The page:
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You have to be very careful if you want to say in a contract that the other party must pay a pre-determined sum if it doesn’t do what it agreed to. The law says that if this sum is a genuine estimate in advance of the loss you might suffer it will be called ‘liquidated damages’, whereas if it is designed to scare the other party from committing a breach it will be called a ‘penalty’. And under English law a clause which seeks to impose a penalty is unenforceable. The general rule has always been that a court will decide things based on the situation at the time you entered into the contract.
In this recent case a contractor (C) had tendered for a construction project. In order to position itself to do so it entered an agreement with a sub-contractor (SC). This said that if the tender was successful C would put SC on the job, which would pay SC $75m; and that if C failed to do so it had to pay SC liquidated damages of $40m, which the contract said was proportionate and a genuine pre-estimate of the loss that SC would suffer if it was not appointed.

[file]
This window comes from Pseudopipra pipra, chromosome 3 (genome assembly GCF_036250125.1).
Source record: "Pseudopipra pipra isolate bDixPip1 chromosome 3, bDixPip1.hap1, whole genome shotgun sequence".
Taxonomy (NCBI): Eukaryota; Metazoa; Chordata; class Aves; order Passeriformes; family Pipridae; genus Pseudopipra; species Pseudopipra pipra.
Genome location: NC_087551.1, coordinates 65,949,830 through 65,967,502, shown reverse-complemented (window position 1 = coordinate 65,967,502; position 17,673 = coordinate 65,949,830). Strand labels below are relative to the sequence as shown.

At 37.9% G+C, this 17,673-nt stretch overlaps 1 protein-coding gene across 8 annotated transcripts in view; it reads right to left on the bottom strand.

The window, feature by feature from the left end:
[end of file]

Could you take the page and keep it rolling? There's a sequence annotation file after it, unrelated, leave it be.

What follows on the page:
But some time later S and SC amended the agreement. One change was that the job would be worth $55m to SC, and not $75m as before. But they didn’t change the liquidated damages clause.
Guess what: C won the tender, but didn’t appoint SC as sub-contractor. So SC sued.
The court ruled that although the liquidated damages clause was ok when the original contract was signed, when the contract was amended the $40m turned into a penalty. The court chose to decide things based on the situation at the time the contract was amended.
Be very careful with any liquidated damages clause to avoid it being treated as an unenforceable penalty.
Be very careful if you amend a contract some time after it is originally signed. If the situation has changed, you may need to think about amending any ‘liquidated damages’ clause along with any other clauses you are changing.
Case: Unaoil Ltd v Leighton Offshore Pte Ltd